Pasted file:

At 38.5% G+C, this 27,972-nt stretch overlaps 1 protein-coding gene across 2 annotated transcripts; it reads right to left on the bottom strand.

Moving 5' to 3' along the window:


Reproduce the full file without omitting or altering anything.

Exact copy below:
At 38.5% G+C, this 27,972-nt stretch overlaps 1 protein-coding gene across 2 annotated transcripts; it reads right to left on the bottom strand.

Moving 5' to 3' along the window: